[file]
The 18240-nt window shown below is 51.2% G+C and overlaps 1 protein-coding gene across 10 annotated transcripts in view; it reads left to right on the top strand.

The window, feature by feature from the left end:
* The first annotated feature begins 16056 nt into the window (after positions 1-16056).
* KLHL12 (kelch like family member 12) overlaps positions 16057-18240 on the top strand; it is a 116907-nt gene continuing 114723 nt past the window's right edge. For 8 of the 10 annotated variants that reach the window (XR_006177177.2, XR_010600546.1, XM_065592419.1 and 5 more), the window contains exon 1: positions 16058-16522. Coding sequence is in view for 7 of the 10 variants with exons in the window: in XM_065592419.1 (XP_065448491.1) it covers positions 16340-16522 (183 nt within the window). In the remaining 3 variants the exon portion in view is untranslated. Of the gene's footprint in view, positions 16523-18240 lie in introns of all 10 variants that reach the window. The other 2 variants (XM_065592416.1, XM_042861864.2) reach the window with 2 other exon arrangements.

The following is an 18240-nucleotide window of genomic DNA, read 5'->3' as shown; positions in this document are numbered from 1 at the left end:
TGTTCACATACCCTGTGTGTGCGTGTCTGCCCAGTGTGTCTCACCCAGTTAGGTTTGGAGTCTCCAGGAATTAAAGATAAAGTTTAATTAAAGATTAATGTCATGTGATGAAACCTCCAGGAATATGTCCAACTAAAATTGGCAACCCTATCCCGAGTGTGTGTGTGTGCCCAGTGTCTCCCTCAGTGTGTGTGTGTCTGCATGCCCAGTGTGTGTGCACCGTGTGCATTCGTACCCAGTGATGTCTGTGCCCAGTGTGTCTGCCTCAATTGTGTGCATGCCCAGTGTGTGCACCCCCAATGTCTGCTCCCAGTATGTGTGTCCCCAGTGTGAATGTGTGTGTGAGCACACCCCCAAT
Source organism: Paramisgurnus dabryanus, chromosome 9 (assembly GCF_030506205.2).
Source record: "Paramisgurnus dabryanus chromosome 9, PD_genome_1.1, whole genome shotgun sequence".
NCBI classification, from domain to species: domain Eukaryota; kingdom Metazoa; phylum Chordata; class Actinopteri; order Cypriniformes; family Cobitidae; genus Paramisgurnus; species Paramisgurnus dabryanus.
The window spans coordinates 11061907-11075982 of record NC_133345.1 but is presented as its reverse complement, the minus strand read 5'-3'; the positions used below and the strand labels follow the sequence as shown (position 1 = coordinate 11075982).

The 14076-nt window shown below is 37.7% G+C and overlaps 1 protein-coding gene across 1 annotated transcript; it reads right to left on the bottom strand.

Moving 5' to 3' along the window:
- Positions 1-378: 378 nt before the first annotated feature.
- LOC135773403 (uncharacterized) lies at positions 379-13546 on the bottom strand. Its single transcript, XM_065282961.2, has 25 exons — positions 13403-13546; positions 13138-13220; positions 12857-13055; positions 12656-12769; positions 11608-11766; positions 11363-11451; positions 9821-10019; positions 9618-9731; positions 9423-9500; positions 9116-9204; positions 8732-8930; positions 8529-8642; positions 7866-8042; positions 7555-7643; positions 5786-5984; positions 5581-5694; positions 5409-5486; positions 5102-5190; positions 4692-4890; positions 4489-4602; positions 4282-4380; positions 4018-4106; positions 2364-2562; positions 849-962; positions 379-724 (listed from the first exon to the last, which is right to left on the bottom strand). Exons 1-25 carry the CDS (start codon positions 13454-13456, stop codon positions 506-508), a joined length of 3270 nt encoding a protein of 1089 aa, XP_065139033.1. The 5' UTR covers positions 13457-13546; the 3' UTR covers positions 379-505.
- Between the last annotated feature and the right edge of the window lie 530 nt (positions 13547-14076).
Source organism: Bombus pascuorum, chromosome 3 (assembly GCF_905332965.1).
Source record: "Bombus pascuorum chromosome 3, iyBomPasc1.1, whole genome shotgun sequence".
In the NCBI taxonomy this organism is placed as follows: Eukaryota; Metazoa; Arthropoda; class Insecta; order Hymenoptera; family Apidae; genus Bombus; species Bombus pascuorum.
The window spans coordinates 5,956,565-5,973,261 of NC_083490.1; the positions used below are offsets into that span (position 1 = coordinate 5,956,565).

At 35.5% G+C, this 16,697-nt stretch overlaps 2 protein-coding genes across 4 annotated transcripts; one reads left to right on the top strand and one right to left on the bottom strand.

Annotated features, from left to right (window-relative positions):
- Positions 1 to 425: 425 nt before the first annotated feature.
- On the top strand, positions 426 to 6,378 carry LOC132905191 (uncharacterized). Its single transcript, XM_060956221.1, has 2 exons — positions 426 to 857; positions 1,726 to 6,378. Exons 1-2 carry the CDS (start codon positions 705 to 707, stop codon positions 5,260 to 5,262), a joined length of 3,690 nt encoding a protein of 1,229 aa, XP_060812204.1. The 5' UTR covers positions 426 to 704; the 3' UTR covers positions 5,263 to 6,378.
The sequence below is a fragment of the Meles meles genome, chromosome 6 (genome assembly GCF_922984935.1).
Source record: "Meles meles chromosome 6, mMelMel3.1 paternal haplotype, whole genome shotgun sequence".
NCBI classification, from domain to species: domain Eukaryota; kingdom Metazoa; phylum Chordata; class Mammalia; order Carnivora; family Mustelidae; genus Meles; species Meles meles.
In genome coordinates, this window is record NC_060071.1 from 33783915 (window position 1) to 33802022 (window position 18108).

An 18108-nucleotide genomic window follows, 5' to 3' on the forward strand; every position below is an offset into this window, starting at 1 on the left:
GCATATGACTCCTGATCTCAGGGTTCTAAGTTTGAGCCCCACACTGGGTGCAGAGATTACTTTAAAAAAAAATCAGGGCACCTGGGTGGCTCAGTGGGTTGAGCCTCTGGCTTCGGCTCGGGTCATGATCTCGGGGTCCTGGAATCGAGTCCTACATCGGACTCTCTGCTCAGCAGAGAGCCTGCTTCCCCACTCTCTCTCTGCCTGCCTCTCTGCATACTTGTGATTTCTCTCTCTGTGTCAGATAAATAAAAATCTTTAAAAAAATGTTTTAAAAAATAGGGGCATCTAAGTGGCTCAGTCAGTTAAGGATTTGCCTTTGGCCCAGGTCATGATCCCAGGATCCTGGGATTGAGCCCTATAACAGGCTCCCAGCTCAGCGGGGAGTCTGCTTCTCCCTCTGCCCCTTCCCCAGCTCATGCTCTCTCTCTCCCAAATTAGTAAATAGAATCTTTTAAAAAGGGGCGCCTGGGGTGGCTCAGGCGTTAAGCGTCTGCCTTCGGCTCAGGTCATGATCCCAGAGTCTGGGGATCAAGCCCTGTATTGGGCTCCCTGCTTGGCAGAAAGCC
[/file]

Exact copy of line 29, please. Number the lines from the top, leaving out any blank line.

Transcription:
GCATATGACTCCTGATCTCAGGGTTCTAAGTTTGAGCCCCACACTGGGTGCAGAGATTACTTTAAAAAAAAATCAGGGCACCTGGGTGGCTCAGTGGGTTGAGCCTCTGGCTTCGGCTCGGGTCATGATCTCGGGGTCCTGGAATCGAGTCCTACATCGGACTCTCTGCTCAGCAGAGAGCCTGCTTCCCCACTCTCTCTCTGCCTGCCTCTCTGCATACTTGTGATTTCTCTCTCTGTGTCAGATAAATAAAAATCTTTAAAAAAATGTTTTAAAAAATAGGGGCATCTAAGTGGCTCAGTCAGTTAAGGATTTGCCTTTGGCCCAGGTCATGATCCCAGGATCCTGGGATTGAGCCCTATAACAGGCTCCCAGCTCAGCGGGGAGTCTGCTTCTCCCTCTGCCCCTTCCCCAGCTCATGCTCTCTCTCTCCCAAATTAGTAAATAGAATCTTTTAAAAAGGGGCGCCTGGGGTGGCTCAGGCGTTAAGCGTCTGCCTTCGGCTCAGGTCATGATCCCAGAGTCTGGGGATCAAGCCCTGTATTGGGCTCCCTGCTTGGCAGAAAGCC